I am not really familiar with Capote's work. I haven’t even seen Breakfast at Tiffany’s. The extent of my Capote exposure is his cameo in Annie Hall, when Alvy and Annie are people watching and Alvy points out the “winner of the Truman Capote look-alike contest.”
From what I understand, Truman Capote was an asshole with a funny voice. Already that puts this more or less on the level of your pre-serious Adam Sandler movie. Philip Seymour Hoffman does a fine job of being ridiculous yet appealing, currying favor with all those who might help him research his true-crime masterpiece In Cold Blood.
Capote needs the convicted murderers to stay alive long enough for him to interview them extensively, so he finds them a lawyer to help them appeal their case. He proceeds to befriend them, growing so close to one of them, he may even be in love. But the guys keep pestering him for help as their appeals continue all the way to the Supreme Court, even as Capote realizes he can’t finish his eagerly awaited book until they get executed. Awk-ward! Big laughs ensue.
Melinda & Melinda
Not terrible, just boring. Woody Allen has become the friend whose movies you see out of kindness and loyalty. The framing device—playwrights spinning contrasting tales in a restaurant—is as stilted and clumsily written as anything you’ll ever hear. Worse, it only distances you from the characters we’re actually supposed to care about. But never mind, because there was never much hope for them. Radha Mitchell delivers a technically sound performance without ever achieving a compelling screen presence. Will Ferrell labors in the Woody Allen stand-in role, occasionally managing a decent comic delivery but never finding a character to play.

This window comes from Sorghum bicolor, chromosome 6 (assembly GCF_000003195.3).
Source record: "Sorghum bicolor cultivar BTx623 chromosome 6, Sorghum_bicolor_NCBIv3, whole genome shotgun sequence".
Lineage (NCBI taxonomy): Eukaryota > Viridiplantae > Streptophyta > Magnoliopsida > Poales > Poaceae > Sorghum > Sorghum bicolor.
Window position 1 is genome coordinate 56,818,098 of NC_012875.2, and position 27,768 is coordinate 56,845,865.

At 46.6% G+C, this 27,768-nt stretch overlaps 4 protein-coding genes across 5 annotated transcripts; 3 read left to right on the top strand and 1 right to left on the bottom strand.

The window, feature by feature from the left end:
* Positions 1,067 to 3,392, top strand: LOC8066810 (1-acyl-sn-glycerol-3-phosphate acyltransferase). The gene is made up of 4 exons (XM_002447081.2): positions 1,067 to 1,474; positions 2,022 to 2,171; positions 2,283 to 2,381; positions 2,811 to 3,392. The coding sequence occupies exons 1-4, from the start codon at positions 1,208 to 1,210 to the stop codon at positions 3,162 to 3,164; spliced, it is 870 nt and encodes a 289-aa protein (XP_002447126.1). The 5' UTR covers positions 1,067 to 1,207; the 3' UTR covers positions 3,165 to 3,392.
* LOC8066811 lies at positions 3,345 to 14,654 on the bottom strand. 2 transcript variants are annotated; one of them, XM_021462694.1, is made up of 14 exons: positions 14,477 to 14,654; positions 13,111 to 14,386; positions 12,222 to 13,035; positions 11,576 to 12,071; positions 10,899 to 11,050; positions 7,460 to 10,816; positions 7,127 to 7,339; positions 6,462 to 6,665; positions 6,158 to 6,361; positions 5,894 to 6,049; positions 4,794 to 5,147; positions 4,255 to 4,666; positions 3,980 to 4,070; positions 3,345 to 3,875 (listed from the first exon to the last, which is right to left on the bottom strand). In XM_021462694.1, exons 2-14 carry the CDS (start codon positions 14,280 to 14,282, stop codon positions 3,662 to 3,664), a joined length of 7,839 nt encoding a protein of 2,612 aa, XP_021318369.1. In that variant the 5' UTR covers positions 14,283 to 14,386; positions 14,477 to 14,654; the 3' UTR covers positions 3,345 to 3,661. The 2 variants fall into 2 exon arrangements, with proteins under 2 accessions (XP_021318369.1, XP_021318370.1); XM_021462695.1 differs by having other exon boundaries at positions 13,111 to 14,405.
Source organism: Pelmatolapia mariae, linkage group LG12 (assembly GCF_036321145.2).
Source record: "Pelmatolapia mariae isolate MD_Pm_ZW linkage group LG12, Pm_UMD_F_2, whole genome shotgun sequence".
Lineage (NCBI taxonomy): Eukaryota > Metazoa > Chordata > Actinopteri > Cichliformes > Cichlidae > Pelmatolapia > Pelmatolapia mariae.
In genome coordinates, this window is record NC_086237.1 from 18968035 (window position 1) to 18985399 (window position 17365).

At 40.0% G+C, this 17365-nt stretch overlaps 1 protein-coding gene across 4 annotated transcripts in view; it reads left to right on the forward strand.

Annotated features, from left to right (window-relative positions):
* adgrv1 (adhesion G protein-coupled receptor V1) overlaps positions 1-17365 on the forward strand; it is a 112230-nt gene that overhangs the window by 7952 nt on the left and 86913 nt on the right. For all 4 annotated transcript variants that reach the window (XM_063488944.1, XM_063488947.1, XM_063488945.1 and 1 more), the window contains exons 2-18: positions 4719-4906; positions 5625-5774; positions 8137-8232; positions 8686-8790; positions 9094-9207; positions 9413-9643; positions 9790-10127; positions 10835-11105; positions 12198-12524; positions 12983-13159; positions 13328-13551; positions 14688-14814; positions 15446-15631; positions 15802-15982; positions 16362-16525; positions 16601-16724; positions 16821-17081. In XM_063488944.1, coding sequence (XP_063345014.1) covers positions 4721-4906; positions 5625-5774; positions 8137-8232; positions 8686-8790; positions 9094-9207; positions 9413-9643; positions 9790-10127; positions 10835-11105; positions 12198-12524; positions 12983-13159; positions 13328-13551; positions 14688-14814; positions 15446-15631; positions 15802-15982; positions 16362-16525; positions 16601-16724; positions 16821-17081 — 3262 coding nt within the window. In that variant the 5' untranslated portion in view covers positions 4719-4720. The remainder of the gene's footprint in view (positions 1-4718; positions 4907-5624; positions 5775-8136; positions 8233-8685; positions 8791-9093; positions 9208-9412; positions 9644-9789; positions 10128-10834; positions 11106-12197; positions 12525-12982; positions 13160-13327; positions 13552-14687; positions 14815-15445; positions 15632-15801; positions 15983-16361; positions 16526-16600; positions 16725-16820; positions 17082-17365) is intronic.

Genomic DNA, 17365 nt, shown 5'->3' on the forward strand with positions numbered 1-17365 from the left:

Here and there something is funny. More often you have to strain to find something funny in something that is mildly amusing at best. Will Ferrell’s struggling actor boasts repeatedly about the distinctive touch he brings to his roles—playing them with a limp. The joke, such as it is, gets completely run into the ground.
And then there are the simple, lazy gags that would seem hackneyed in an old sitcom, lifelessly staged without any of the commitment or comic spirit that you'd find on Three's Company. Will Ferrell, nearly caught eavesdropping, presses up against the wall to avoid being seen, then gets his bathrobe caught in a door. This is a comic set piece? For this you made a movie?
And that is only the comic side. The dramatic side gets much more screen time, and without even the attempts at humor, it pretty much just lays there. I could go into more detail, but none that you’d care about.
I haven’t seen Match Point yet. I hope that Woody Allen has indeed redeemed himself. My fear is that people are simply more willing to excuse stiff dialogue when it’s delivered with English accents.
The Squid and the Whale
A whole family of horrible assholes. But they are believable and funny. When Jeff Daniels curses at tennis and the younger son copies him, it rings true. There are some excellent, hilarious moments of dead-on painful awkwardness.
The younger brother’s masturbation stuff is bizarre and creepy. Probably it’s intended to be.
The ending is sudden and not quite satisfying. It casts an air of pretension over a movie that is otherwise much less pretentious than you might expect. What has been resolved? The older brother has realized not to imitate his asshole father, and goes seeking his lost connection with his mother. But was that the story we were following? Maybe the movie is less a cohesive story than a slice-of-life.